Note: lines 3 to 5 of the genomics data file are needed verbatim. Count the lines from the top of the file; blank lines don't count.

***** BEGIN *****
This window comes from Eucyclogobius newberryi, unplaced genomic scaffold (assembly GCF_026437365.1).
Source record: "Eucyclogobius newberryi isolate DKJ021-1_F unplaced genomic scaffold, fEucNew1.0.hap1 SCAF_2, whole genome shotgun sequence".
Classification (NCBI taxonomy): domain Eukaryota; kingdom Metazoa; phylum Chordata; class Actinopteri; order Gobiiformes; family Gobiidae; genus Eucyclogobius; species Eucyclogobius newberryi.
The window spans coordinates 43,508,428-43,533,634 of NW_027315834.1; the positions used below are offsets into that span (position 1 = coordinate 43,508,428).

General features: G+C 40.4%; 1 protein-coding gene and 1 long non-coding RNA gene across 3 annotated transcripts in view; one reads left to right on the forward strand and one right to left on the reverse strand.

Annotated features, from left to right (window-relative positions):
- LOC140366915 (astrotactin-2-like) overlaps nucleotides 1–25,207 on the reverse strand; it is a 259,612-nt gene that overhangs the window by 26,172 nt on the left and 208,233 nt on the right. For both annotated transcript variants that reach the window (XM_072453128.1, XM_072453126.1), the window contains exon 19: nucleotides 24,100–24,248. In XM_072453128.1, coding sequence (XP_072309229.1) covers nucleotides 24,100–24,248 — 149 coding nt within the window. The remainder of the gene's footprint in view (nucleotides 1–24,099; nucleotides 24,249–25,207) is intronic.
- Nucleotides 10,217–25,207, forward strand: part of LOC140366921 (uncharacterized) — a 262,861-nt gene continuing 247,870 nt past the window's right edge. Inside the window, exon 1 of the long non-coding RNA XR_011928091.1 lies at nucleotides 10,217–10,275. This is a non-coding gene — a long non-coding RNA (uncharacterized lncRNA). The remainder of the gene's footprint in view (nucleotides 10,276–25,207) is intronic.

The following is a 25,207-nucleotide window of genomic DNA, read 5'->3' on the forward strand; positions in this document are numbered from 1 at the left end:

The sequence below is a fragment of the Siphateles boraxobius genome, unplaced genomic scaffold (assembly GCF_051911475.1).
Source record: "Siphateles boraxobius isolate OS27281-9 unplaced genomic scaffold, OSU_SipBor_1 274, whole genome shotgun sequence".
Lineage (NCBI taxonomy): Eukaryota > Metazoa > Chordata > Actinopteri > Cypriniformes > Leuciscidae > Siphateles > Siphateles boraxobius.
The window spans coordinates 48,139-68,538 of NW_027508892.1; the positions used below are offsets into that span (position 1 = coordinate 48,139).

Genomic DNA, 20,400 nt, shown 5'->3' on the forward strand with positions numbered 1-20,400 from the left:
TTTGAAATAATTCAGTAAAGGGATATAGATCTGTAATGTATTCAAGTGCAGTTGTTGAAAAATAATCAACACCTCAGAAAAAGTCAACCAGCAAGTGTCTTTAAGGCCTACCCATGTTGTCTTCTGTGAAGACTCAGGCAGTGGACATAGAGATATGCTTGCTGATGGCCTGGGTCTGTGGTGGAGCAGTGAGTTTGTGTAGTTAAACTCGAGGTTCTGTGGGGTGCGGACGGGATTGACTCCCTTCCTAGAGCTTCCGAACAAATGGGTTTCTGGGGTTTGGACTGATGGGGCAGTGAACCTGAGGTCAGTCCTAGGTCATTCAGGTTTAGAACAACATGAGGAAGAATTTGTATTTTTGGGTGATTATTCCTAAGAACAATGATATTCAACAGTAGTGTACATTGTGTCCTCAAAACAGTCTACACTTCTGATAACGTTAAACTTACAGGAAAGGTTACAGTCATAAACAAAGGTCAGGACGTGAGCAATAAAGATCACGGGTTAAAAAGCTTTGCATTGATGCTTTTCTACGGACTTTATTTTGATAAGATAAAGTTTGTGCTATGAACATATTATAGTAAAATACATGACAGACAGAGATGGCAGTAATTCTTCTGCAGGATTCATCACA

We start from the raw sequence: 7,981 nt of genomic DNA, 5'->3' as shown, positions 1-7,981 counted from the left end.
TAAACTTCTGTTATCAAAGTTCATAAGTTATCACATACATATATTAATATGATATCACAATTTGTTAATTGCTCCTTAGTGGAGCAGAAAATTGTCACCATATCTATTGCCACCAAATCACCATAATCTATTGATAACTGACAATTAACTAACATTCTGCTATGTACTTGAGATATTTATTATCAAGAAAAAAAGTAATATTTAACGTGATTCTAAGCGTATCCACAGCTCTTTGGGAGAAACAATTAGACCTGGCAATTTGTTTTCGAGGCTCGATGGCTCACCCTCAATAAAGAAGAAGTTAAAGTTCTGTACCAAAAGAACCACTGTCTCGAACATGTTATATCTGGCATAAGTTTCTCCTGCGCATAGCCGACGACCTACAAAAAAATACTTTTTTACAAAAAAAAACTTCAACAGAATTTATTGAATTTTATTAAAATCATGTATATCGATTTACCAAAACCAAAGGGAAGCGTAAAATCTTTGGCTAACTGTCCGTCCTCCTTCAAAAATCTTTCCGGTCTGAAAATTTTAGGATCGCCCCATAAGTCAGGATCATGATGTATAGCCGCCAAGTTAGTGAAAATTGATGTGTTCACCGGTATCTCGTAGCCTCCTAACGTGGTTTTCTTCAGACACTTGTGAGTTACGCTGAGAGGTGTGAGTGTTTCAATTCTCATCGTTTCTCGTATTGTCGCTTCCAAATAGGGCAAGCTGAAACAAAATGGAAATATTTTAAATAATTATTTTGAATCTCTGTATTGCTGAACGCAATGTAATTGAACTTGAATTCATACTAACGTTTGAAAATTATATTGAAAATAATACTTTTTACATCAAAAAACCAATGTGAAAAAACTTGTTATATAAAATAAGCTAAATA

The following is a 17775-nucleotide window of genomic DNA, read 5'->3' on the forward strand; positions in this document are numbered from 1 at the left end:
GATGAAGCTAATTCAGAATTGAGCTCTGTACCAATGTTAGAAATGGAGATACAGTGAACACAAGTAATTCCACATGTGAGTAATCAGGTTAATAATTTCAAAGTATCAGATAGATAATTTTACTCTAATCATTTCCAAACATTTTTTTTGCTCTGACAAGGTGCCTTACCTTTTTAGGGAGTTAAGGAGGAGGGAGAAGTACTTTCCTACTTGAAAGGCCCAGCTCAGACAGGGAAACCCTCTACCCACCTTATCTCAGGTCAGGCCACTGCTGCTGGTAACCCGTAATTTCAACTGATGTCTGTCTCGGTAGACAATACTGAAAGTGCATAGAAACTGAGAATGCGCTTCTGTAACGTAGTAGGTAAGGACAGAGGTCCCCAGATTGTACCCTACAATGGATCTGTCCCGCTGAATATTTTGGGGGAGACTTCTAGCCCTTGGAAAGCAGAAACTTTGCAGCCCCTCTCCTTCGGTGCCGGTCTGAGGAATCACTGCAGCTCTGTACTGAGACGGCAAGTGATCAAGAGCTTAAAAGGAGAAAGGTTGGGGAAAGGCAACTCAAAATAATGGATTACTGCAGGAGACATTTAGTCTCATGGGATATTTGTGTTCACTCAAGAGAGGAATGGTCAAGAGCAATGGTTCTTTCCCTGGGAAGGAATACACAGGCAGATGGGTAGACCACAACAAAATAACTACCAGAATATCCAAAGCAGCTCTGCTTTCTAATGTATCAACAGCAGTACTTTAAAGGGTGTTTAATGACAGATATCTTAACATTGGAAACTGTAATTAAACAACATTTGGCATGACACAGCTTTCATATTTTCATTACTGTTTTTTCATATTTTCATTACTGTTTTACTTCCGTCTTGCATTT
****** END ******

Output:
Classification (NCBI taxonomy): domain Eukaryota; kingdom Metazoa; phylum Chordata; class Actinopteri; order Gobiiformes; family Gobiidae; genus Eucyclogobius; species Eucyclogobius newberryi.
The window spans coordinates 43,508,428-43,533,634 of NW_027315834.1; the positions used below are offsets into that span (position 1 = coordinate 43,508,428).

General features: G+C 40.4%; 1 protein-coding gene and 1 long non-coding RNA gene across 3 annotated transcripts in view; one reads left to right on the forward strand and one right to left on the reverse strand.